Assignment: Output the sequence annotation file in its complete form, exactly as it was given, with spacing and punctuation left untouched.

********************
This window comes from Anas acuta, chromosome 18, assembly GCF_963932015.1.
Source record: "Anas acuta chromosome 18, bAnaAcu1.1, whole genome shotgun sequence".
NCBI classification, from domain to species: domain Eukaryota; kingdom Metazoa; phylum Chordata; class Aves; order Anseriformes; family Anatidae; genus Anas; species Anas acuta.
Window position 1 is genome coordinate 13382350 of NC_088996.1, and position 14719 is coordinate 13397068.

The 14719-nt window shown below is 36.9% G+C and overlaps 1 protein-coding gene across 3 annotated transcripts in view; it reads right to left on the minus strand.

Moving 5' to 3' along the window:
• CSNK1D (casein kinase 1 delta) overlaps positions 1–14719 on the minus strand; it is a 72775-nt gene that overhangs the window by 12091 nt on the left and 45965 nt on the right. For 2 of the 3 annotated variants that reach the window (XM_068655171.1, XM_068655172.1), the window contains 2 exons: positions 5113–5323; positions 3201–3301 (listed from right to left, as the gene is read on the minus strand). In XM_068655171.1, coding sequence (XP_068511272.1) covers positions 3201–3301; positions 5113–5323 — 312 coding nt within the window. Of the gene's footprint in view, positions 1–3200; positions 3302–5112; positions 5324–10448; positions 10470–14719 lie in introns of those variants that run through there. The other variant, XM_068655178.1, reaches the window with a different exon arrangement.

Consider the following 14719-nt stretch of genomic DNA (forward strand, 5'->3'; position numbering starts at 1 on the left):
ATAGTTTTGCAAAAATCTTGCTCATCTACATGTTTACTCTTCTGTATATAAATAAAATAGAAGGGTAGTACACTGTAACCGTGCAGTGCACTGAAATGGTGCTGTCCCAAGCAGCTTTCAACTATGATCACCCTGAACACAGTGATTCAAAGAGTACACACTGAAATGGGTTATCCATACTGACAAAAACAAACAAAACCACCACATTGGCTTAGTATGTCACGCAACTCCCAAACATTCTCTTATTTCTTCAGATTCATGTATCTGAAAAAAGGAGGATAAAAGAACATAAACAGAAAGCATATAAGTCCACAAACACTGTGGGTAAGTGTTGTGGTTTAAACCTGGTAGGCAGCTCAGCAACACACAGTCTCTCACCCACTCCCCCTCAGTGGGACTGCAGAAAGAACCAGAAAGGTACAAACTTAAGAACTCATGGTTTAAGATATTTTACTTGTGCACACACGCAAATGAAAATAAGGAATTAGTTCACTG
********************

This window comes from Anas acuta, chromosome 18, assembly GCF_963932015.1.
Source record: "Anas acuta chromosome 18, bAnaAcu1.1, whole genome shotgun sequence".
NCBI classification, from domain to species: domain Eukaryota; kingdom Metazoa; phylum Chordata; class Aves; order Anseriformes; family Anatidae; genus Anas; species Anas acuta.
Window position 1 is genome coordinate 13382350 of NC_088996.1, and position 14719 is coordinate 13397068.

The 14719-nt window shown below is 36.9% G+C and overlaps 1 protein-coding gene across 3 annotated transcripts in view; it reads right to left on the minus strand.

Moving 5' to 3' along the window:
• CSNK1D (casein kinase 1 delta) overlaps positions 1–14719 on the minus strand; it is a 72775-nt gene that overhangs the window by 12091 nt on the left and 45965 nt on the right. For 2 of the 3 annotated variants that reach the window (XM_068655171.1, XM_068655172.1), the window contains 2 exons: positions 5113–5323; positions 3201–3301 (listed from right to left, as the gene is read on the minus strand). In XM_068655171.1, coding sequence (XP_068511272.1) covers positions 3201–3301; positions 5113–5323 — 312 coding nt within the window. Of the gene's footprint in view, positions 1–3200; positions 3302–5112; positions 5324–10448; positions 10470–14719 lie in introns of those variants that run through there. The other variant, XM_068655178.1, reaches the window with a different exon arrangement.

Consider the following 14719-nt stretch of genomic DNA (forward strand, 5'->3'; position numbering starts at 1 on the left):
ATAGTTTTGCAAAAATCTTGCTCATCTACATGTTTACTCTTCTGTATATAAATAAAATAGAAGGGTAGTACACTGTAACCGTGCAGTGCACTGAAATGGTGCTGTCCCAAGCAGCTTTCAACTATGATCACCCTGAACACAGTGATTCAAAGAGTACACACTGAAATGGGTTATCCATACTGACAAAAACAAACAAAACCACCACATTGGCTTAGTATGTCACGCAACTCCCAAACATTCTCTTATTTCTTCAGATTCATGTATCTGAAAAAAGGAGGATAAAAGAACATAAACAGAAAGCATATAAGTCCACAAACACTGTGGGTAAGTGTTGTGGTTTAAACCTGGTAGGCAGCTCAGCAACACACAGTCTCTCACCCACTCCCCCTCAGTGGGACTGCAGAAAGAACCAGAAAGGTACAAACTTAAGAACTCATGGTTTAAGATATTTTACTTGTGCACACACGCAAATGAAAATAAGGAATTAGTTCACTG